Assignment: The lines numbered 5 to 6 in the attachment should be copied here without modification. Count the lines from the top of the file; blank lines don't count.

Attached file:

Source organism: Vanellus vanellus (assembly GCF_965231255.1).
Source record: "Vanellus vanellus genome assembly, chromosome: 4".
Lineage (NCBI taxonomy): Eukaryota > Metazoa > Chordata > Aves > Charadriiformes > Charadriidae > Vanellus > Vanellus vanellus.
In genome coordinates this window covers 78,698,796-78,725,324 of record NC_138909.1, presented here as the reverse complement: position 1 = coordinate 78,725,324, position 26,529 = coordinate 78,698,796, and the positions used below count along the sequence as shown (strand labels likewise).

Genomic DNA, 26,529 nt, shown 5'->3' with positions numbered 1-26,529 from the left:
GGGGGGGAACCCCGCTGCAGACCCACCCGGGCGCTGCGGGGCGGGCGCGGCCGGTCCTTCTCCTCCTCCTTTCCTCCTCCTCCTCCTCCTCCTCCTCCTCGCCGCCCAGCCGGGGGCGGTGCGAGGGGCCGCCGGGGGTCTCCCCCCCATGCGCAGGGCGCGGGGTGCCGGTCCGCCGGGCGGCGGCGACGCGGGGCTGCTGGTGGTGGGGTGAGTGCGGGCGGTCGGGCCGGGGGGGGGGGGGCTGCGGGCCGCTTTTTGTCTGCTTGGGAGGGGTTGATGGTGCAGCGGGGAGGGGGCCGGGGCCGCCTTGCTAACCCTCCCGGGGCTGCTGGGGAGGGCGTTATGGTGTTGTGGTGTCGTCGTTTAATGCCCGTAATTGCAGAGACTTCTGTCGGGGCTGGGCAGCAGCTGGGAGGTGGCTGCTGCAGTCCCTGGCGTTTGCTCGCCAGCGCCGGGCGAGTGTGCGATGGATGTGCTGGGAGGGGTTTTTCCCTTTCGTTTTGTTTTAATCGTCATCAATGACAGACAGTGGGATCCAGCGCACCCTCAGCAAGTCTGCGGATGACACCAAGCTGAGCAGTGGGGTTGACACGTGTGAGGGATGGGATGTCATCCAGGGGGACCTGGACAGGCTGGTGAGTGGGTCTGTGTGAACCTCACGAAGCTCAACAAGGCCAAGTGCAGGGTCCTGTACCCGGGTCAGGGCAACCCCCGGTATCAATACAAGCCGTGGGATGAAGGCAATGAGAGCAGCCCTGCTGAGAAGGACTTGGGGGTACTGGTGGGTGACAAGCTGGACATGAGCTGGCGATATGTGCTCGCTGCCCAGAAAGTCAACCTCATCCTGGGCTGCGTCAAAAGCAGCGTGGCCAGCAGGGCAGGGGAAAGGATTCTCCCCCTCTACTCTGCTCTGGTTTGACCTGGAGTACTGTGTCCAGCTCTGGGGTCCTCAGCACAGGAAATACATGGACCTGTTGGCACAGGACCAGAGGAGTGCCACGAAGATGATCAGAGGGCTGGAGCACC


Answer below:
Genomic DNA, 26,529 nt, shown 5'->3' with positions numbered 1-26,529 from the left:
GGGGGGGAACCCCGCTGCAGACCCACCCGGGCGCTGCGGGGCGGGCGCGGCCGGTCCTTCTCCTCCTCCTTTCCTCCTCCTCCTCCTCCTCCTCCTCCTCGCCGCCCAGCCGGGGGCGGTGCGAGGGGCCGCCGGGGGTCTCCCCCCCATGCGCAGGGCGCGGGGTGCCGGTCCGCCGGGCGGCGGCGACGCGGGGCTGCTGGTGGTGGGGTGAGTGCGGGCGGTCGGGCCGGGGGGGGGGGGGCTGCGGGCCGCTTTTTGTCTGCTTGGGAGGGGTTGATGGTGCAGCGGGGAGGGGGCCGGGGCCGCCTTGCTAACCCTCCCGGGGCTGCTGGGGAGGGCGTTATGGTGTTGTGGTGTCGTCGTTTAATGCCCGTAATTGCAGAGACTTCTGTCGGGGCTGGGCAGCAGCTGGGAGGTGGCTGCTGCAGTCCCTGGCGTTTGCTCGCCAGCGCCGGGCGAGTGTGCGATGGATGTGCTGGGAGGGGTTTTTCCCTTTCGTTTTGTTTTAATCGTCATCAATGACAGACAGTGGGATCCAGCGCACCCTCAGCAAGTCTGCGGATGACACCAAGCTGAGCAGTGGGGTTGACACGTGTGAGGGATGGGATGTCATCCAGGGGGACCTGGACAGGCTGGTGAGTGGGTCTGTGTGAACCTCACGAAGCTCAACAAGGCCAAGTGCAGGGTCCTGTACCCGGGTCAGGGCAACCCCCGGTATCAATACAAGCCGTGGGATGAAGGCAATGAGAGCAGCCCTGCTGAGAAGGACTTGGGGGTACTGGTGGGTGACAAGCTGGACATGAGCTGGCGATATGTGCTCGCTGCCCAGAAAGTCAACCTCATCCTGGGCTGCGTCAAAAGCAGCGTGGCCAGCAGGGCAGGGGAAAGGATTCTCCCCCTCTACTCTGCTCTGGTTTGACCTGGAGTACTGTGTCCAGCTCTGGGGTCCTCAGCACAGGAAATACATGGACCTGTTGGCACAGGACCAGAGGAGTGCCACGAAGATGATCAGAGGGCTGGAGCACC